Cold War

Between 1947 and 1991 the world was in the icy grip of the Cold War. This 20th century battle of ideologies that was fought between the Western Bloc comprised of the United States and its NATO allies and the USSR’s Eastern Bloc who were united by the Warsaw Pact.

The Cold War is known as such because there was never any direct fighting between the two main hegemons. Instead wars were fought in proxy countries all over the globe- Korea, Vietnam, and Afghanistan being some of the most infamous. Despite being allies against the Nazis diverging opinions and policies between the two sides would manifest globally as trouble and violence for decades to come.

Tensions between the two sides were based on economic and political differences. The USA and NATO were economically liberal, pushing a market based ideology onto the world while the USSR favoured communism and socialist policies. Mistrust between these two nuclear states has brought the world closer to the brink of destruction that ever before.

Incidents such as Able Archer NATO military exercises, the Cuban Missile Crisis and the tank stand off at Checkpoint Charlie in Berlin were times when the world faced being plunged into another world war.

While the hard power displays of military might are common reminders of the Cold War other avenues of competition were used to demonstrate which system was ‘best’. The Space Race, putting the first man on the moon, was a decisive victory for the US. The Olympics was used as a proxy for showing off the virtues of each system.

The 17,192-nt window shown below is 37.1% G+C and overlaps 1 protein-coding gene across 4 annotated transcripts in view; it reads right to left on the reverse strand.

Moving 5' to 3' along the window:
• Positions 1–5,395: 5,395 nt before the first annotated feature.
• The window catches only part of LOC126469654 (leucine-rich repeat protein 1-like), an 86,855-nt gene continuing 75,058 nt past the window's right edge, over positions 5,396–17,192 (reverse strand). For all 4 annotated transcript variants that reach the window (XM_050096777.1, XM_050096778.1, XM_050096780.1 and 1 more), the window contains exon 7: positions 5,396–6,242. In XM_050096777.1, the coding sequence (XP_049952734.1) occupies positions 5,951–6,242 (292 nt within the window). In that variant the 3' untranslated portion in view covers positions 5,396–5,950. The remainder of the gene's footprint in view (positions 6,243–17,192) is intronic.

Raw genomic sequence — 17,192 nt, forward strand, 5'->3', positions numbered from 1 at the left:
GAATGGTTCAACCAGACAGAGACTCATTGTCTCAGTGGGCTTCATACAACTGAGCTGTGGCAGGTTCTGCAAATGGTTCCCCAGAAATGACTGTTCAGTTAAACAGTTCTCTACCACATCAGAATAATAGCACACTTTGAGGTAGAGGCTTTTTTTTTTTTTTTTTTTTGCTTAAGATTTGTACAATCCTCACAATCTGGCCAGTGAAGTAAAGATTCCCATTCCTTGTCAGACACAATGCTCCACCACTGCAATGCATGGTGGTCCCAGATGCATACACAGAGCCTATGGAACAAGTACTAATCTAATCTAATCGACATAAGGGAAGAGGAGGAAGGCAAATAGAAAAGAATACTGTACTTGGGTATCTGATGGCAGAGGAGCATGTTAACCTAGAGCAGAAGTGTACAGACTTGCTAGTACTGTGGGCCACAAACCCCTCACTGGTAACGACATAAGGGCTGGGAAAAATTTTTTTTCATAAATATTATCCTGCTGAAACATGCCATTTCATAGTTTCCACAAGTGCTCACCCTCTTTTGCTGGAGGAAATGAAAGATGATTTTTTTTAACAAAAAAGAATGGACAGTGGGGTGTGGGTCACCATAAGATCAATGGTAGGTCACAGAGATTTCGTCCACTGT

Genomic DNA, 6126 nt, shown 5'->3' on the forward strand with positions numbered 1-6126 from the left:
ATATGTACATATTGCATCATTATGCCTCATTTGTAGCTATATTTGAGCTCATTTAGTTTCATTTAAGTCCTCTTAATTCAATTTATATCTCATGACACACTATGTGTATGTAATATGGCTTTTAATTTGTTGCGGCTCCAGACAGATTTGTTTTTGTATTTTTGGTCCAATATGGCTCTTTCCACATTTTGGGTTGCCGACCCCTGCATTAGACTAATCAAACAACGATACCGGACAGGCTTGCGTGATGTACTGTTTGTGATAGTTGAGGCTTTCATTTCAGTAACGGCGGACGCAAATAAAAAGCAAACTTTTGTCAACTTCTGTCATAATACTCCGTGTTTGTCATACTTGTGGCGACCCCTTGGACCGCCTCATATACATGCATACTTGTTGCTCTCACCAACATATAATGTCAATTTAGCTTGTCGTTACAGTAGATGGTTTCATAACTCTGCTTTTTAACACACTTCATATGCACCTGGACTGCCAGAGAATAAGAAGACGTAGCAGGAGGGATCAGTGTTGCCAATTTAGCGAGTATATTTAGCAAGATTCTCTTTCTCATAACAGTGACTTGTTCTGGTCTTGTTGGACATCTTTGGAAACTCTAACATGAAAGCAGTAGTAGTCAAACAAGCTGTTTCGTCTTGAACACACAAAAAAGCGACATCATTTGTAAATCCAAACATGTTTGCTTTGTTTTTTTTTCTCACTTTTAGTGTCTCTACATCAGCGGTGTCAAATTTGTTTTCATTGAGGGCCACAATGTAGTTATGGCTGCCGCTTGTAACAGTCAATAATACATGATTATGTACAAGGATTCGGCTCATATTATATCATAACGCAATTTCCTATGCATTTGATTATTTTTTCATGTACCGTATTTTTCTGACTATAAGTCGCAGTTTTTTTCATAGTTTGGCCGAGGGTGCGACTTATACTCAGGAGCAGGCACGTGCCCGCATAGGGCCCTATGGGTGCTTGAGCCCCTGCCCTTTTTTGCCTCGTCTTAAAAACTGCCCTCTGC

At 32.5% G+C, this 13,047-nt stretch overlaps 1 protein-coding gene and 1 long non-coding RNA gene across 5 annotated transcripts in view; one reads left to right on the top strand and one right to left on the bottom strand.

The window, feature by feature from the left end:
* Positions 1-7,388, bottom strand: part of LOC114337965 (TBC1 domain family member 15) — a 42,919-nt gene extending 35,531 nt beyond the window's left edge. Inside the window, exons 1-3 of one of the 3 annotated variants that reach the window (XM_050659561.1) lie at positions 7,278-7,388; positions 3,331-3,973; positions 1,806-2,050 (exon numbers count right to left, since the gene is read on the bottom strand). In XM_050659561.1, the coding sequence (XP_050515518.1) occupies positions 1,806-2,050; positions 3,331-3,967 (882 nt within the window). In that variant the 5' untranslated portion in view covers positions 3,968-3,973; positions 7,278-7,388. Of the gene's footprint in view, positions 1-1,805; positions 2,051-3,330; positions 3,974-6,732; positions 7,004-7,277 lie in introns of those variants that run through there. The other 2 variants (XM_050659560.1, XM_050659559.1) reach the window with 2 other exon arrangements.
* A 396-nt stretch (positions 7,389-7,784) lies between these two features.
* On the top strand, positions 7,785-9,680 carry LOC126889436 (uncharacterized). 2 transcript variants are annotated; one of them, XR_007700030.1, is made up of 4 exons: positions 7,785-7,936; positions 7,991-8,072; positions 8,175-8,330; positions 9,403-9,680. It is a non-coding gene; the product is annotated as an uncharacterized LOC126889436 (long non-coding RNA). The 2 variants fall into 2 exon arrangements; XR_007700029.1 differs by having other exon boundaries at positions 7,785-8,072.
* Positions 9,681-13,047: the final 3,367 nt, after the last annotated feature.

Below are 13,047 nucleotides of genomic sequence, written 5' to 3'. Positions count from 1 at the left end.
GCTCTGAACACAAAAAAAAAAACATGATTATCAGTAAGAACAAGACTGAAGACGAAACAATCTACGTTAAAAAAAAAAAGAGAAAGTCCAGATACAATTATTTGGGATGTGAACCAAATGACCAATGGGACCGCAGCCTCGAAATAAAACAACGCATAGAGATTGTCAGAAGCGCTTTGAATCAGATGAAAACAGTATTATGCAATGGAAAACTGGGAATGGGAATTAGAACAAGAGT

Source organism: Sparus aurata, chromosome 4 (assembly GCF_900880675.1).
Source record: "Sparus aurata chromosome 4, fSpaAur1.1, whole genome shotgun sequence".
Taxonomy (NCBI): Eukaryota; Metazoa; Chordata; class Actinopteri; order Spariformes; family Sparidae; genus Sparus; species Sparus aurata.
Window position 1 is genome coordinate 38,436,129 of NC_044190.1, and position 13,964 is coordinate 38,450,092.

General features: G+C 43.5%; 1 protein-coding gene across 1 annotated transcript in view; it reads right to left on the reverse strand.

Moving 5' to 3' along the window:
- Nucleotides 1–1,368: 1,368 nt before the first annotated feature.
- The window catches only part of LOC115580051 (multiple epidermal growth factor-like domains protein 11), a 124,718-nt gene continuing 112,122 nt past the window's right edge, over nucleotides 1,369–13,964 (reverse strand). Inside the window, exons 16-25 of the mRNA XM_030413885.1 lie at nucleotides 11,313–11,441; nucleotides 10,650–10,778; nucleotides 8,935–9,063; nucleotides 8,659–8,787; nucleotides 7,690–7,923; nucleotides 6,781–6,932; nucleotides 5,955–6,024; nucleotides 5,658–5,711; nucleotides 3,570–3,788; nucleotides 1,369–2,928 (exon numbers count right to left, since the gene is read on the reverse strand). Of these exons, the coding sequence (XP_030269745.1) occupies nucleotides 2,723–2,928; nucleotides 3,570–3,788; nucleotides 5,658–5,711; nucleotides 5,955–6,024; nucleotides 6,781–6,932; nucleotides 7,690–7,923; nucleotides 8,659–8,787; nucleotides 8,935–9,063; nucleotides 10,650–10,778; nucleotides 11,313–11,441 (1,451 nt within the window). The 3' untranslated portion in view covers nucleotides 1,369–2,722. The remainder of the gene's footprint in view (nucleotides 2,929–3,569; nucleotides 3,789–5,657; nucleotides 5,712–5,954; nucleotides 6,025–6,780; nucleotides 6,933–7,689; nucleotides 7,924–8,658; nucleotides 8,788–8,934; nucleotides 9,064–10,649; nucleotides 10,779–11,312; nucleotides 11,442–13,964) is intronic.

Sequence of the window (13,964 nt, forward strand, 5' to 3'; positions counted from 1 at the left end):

As well as trying to reach for the highest heights each side took great pleasure in highlighting the short comings of the other. The civil rights movement and institutional racism was widely broadcast in the USSR, whilst the famines and gulags of Soviet Russia were common knowledge the US.

The Cold War ended in 1989 with the fall of the Berlin Wall, Balkanisation and the liberalisation of economic policy in the USSR. It was thought that the US had won the Cold War, many scholars in the West touted it as the end of history. Meaning that ideologically nothing could surpass the capitalist system that had vanquished the Nazis and the USSR.

As we have seen over the last 30 years this claim was nothing but hubris. War continues, ideologies resurface and tensions have been reignited- especially between Russia and the US.